By Oliver Ramsey
“I, _____, do solemnly swear (or affirm) that I will support and defend the Constitution of the United States against all enemies, foreign and domestic; that I will bear true faith and allegiance to the same; and that I will obey the orders of the President of the United States and the orders of the officers appointed over me, according to regulations and the Uniform Code of Military Justice. So help me God.”
The brave men and women of the United States Army serve to defend our Constitution against all enemies, foreign and domestic. They do not serve, as the Greater El Paso Chamber of Commerce and El Paso REDCo would like to have you believe, as engines of economic development. Whatever effects, if any, of economic productivity created are secondary.
Fort Bliss is one of the largest Army’s largest military installations. Many El Pasoans breathed a sigh of relief that the Base Realignment and Closure Commission did not move to close the base. Then El Pasoans were then just down right giddy when BRAC moved to increase the number of troops at the fort. But was this relief and excitement a result of leaders in the region genuinely interested in protecting the Constitution or because they feared without Fort Bliss there is just nothing else in El Paso to create job growth?
In some ways, Fort Bliss has handicapped the vision and thought process of leaders in the region. Fort Bliss’ expansion has just bought more time or postponed the inevitable. El Paso has not yet generated a strong enough economic sector that is relatively independent of government procurement. Even one of El Paso’s most political active and wealthiest citizens did not make his wealth in the marketplace. He made it in defense procurement.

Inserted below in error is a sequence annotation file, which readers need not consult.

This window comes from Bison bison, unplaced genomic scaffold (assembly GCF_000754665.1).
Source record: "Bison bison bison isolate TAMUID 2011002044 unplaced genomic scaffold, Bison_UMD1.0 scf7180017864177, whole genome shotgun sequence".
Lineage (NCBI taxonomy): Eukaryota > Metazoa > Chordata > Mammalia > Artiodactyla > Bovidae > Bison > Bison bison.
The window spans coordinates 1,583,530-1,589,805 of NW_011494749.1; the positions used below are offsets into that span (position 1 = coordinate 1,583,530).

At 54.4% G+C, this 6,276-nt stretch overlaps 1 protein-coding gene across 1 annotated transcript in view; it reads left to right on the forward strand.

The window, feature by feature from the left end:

The ugly truth though is that military installations do not create wealth. If that were the case, San Antonio, not Houston or Dallas/Fort Worth, would have been Texas’ leading economic metro. El Paso leaders need to assume an El Paso without Fort Bliss. What would it look like? What could happen?
For starters, the City of El Paso would nearly double in size. Sure, there would probably be the need for some soil remediation efforts, but this vast area could be become a high-tech manufacturing and logistical hub. El Paso is halfway between some of the busiest ports in the world: the Port of Houston and Port of Los Angeles. With relatively quick access to Asian and European markets as well as lower labor costs El Paso could once again reposition itself as a manufacturing hub. An expanded or new airport could compete with other cities for airline hub activity. Last I checked El Paso does not have as many snow days as Salt Lake City.
These are just a couple things that could happen if Fort Bliss were to close. But this could easily happen if Fort Bliss were to merely reduce its footprint in Texas to the New Mexico border. With that El Paso would be able to have its cake and eat it too.
So El Paso, do not fear the day of a smaller or non-existent Fort Bliss. You can still win. If you do not believe me, look no further than the Rio Grande Valley, which is a region made of many municipalities located a 150 miles away from the nearest Interstate highway and lacks a military installation.